Primary Navigation for the CDC Website
CDC en Español


Key Facts About Avian Influenza (Bird Flu) and Highly Pathogenic Avian Influenza A (H5N1) Virus

This website is archived and is no longer being maintained or updated. For updated information on avian influenza, see the CDC Avian Influenza website and the World Health Organization (WHO) Avian Influenza Situation Update page.

This fact sheet provides general information about avian influenza (bird flu) and information about one type of bird flu, called highly pathogenic avian influenza A (H5N1), also called "HPAI H5N1," that has caused infections in birds and in humans. Also see Questions and Answers on the CDC website.

Avian Influenza (Bird Flu)

Avian influenza in birds

Avian influenza is an infection caused by avian (bird) influenza (flu) A viruses. These influenza A viruses occur naturally among birds. Wild birds worldwide get flu A infections in their intestines, but usually do not get sick from flu infections. However, avian influenza is very contagious among birds and some of these viruses can make certain domesticated bird species, including chickens, ducks, and turkeys, very sick and kill them.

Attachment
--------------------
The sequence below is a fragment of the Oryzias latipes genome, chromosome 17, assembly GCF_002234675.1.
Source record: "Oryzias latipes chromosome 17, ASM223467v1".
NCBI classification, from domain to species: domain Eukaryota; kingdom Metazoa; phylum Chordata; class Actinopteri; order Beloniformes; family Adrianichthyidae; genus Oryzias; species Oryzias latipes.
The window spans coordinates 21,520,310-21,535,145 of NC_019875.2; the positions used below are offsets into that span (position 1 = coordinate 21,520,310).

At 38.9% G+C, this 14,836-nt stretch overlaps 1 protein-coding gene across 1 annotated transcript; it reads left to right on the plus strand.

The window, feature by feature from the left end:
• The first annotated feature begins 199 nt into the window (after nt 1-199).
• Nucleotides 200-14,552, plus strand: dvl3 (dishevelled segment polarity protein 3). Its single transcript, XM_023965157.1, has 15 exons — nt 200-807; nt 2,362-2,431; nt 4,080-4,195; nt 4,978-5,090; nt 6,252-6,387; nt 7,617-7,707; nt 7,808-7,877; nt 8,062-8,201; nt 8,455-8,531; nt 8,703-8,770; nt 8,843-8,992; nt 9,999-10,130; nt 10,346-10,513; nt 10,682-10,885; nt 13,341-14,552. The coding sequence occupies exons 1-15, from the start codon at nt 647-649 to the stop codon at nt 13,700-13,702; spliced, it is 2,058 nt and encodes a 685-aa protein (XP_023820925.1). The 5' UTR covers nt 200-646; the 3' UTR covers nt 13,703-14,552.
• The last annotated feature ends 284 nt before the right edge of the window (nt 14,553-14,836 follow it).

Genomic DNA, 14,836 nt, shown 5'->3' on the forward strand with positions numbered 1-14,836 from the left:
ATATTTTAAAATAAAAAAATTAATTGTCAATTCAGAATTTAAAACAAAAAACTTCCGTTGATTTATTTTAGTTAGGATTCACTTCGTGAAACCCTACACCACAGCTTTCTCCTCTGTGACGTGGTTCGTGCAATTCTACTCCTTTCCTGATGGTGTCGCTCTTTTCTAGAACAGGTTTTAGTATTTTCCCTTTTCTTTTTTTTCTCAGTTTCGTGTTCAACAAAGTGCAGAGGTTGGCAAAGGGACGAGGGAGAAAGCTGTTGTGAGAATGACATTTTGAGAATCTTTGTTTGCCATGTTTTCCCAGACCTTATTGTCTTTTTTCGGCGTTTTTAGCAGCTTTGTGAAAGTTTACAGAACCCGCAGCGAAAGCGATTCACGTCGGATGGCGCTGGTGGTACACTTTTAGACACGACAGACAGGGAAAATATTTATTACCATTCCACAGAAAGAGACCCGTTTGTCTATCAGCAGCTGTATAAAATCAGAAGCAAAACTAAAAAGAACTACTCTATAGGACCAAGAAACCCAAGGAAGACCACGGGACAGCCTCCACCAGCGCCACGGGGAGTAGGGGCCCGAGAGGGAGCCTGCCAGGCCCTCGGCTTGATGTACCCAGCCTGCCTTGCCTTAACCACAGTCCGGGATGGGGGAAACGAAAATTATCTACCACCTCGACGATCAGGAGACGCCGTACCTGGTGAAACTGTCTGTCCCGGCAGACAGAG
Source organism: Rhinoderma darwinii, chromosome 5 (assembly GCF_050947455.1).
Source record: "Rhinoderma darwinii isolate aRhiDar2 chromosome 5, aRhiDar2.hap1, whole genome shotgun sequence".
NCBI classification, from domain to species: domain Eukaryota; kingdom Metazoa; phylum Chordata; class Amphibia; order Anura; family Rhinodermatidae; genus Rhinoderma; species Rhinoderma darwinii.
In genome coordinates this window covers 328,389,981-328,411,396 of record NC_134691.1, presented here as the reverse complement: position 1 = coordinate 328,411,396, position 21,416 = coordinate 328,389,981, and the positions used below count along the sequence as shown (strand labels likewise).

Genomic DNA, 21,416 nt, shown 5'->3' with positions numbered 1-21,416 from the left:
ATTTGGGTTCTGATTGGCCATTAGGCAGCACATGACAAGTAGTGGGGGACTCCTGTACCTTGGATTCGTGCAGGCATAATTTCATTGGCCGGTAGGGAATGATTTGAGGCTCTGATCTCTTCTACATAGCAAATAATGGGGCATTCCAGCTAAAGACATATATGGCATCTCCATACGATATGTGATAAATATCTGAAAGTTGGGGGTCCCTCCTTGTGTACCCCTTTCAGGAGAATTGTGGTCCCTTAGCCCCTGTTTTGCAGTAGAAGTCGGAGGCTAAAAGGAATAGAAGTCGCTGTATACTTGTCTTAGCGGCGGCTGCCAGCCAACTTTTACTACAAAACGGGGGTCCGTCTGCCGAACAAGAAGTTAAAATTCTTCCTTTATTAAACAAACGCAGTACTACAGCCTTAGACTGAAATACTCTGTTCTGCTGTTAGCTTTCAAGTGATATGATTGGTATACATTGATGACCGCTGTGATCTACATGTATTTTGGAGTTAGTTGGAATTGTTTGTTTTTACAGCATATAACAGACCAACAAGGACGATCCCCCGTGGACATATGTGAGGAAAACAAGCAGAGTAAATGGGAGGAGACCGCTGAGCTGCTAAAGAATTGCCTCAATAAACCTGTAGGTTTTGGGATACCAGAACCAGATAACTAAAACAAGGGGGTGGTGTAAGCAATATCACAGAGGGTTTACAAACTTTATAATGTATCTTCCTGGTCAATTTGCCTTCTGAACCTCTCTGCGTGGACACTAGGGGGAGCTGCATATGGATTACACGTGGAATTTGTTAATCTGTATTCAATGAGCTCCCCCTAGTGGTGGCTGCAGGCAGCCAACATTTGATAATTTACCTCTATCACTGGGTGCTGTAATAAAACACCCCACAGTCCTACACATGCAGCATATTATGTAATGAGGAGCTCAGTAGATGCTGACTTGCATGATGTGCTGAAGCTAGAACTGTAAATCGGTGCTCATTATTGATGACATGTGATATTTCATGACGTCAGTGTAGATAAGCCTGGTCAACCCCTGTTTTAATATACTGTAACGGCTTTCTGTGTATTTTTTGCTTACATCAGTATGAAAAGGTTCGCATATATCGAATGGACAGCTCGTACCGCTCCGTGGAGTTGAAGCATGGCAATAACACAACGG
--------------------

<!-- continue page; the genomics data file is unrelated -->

Infected birds can shed influenza virus in their saliva, nasal secretions, and feces. Susceptible birds become infected when they have contact with contaminated secretions or excretions or with surfaces that are contaminated with secretions or excretions from infected birds. Domesticated birds may become infected with avian influenza virus through direct contact with infected waterfowl or other infected poultry, or through contact with surfaces (such as dirt or cages) or materials (such as water or feed) that have been contaminated with the virus.